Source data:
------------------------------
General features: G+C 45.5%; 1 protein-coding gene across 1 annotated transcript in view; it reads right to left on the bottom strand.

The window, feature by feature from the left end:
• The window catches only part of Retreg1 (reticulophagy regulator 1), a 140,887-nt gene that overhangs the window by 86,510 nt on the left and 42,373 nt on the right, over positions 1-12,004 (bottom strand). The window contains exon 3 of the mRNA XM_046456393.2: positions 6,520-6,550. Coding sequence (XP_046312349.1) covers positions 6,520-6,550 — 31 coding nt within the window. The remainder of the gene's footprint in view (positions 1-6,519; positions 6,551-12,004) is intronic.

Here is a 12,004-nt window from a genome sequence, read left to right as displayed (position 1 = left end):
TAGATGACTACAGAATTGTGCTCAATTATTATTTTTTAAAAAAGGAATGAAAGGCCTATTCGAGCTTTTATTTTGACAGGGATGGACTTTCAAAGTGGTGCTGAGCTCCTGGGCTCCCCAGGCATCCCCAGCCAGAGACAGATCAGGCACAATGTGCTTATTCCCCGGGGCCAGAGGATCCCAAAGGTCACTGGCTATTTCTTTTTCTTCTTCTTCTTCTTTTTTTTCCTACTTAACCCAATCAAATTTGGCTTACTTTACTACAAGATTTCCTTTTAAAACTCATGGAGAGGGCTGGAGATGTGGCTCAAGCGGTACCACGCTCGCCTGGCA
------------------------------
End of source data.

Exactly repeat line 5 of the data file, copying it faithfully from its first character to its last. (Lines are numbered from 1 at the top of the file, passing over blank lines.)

TAGATGACTACAGAATTGTGCTCAATTATTATTTTTTAAAAAAGGAATGAAAGGCCTATTCGAGCTTTTATTTTGACAGGGATGGACTTTCAAAGTGGTGCTGAGCTCCTGGGCTCCCCAGGCATCCCCAGCCAGAGACAGATCAGGCACAATGTGCTTATTCCCCGGGGCCAGAGGATCCCAAAGGTCACTGGCTATTTCTTTTTCTTCTTCTTCTTCTTTTTTTTCCTACTTAACCCAATCAAATTTGGCTTACTTTACTACAAGATTTCCTTTTAAAACTCATGGAGAGGGCTGGAGATGTGGCTCAAGCGGTACCACGCTCGCCTGGCA